The Family Law Specialists
Travelling internationally with a child can become a major issue for separated parents. Whether you want to take your child overseas or you want to prevent your child from being taken overseas, the process can be difficult and complicated.
If you are planning on travelling with your child, it is recommended to tell the other parent of your plans as soon as possible, include full details of the itinerary, and allow contact to be unrestricted if practicable.
Intending to travel
Obtaining a passport for a child involves the consent and signature of both parents or people who have parental responsibility. If the other parent refuses to sign the passport application, you will not be able to lodge it.
In this situation you will need to apply to the Family Court or Federal Circuit Court for orders for travel and provide an affidavit outlining the particulars of the situation including:
The reason for the travel;
The travel itinerary;
The effect to the child of the travel occurring or not occurring.
If the court approves the application, the passport application can be made.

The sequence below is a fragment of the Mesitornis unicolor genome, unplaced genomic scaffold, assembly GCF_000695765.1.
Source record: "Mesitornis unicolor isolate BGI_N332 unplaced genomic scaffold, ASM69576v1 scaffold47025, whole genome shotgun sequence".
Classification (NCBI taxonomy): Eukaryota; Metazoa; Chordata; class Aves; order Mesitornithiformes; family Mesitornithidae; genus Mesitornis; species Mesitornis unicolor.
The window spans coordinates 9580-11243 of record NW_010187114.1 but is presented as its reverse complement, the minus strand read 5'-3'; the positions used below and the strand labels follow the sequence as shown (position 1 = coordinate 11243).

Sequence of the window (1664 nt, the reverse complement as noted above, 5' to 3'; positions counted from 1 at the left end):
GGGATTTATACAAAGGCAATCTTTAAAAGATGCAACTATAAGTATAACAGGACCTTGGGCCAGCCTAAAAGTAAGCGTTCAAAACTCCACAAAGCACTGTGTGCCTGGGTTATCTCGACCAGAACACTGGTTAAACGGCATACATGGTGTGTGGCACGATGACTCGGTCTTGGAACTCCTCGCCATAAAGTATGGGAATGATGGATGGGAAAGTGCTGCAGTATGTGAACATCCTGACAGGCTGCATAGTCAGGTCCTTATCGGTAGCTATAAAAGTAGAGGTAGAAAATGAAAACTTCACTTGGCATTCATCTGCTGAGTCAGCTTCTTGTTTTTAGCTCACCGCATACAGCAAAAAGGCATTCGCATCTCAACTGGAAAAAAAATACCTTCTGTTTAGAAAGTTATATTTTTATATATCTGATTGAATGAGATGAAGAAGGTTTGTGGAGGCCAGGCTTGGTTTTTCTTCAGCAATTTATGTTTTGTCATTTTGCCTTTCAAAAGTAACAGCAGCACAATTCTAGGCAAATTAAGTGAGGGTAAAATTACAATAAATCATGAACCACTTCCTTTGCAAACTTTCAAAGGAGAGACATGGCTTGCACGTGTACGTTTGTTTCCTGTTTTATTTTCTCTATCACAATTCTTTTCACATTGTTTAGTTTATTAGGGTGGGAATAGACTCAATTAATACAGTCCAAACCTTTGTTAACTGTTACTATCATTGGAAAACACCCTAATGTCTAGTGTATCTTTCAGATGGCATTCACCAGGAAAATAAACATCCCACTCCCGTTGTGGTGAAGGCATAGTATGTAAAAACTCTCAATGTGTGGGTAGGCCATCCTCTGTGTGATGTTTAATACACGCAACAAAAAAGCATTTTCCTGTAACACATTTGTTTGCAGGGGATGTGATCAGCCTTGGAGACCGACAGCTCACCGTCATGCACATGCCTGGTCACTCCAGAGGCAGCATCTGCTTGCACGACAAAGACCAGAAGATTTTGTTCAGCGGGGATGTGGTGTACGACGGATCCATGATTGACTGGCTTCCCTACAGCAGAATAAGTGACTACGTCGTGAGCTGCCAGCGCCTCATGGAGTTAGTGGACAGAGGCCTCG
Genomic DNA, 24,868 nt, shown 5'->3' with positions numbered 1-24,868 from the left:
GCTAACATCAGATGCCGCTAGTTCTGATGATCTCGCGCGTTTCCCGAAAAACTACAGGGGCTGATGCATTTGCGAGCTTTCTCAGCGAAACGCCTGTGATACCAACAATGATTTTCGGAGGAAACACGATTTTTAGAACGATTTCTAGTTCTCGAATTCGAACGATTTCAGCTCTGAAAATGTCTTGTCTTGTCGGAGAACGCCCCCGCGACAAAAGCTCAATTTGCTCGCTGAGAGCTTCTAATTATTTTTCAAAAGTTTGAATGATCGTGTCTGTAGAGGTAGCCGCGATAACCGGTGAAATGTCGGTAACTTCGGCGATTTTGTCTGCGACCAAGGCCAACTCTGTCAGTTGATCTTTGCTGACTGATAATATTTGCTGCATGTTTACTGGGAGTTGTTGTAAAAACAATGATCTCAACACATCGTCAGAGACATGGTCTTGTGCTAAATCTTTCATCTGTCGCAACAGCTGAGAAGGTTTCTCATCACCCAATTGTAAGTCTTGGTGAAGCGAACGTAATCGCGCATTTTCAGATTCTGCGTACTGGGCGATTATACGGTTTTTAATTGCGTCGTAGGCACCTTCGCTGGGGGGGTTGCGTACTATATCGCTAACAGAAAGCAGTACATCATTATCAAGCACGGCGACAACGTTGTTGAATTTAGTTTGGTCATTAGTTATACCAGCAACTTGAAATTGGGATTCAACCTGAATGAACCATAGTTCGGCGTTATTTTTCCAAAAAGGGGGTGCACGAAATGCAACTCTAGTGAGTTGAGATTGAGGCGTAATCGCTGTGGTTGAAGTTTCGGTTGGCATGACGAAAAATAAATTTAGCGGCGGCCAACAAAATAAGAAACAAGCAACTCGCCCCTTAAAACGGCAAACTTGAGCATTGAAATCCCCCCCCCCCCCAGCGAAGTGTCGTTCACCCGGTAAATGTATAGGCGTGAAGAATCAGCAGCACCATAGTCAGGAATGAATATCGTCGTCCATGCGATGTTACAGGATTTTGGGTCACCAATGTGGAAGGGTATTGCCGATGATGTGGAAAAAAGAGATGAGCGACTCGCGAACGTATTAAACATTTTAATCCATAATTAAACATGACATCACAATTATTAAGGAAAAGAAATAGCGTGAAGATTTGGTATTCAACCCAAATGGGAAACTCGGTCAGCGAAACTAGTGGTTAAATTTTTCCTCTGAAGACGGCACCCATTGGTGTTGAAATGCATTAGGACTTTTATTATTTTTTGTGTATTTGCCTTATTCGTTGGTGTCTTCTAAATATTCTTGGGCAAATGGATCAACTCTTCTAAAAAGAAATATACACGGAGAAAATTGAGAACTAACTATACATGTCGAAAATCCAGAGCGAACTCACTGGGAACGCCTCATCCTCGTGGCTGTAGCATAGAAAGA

Preventing a child from travelling
If you are concerned that your child may be taken out of Australia without your permission, you should seek legal advice immediately.
There are ways to prevent your child being taken overseas:
Prevent a passport from being issued: if your child does not have a passport, you can issue a Child Alert Request, or apply for a Child Alert Order which would result in you being notified if a passport application is made.
Ordering an Airport Watchlist notification: if your child already has a passport, you can apply for court orders to effectively disallow their departure from Australia. The child’s name would then be added to an Airport Watch List by the Australian Federal Police.
If you are planning a holiday, or you are concerned about the other parents’ movements with your child, it is important to get legal advice urgently.
Contact our team to find out how we can make this application on your behalf.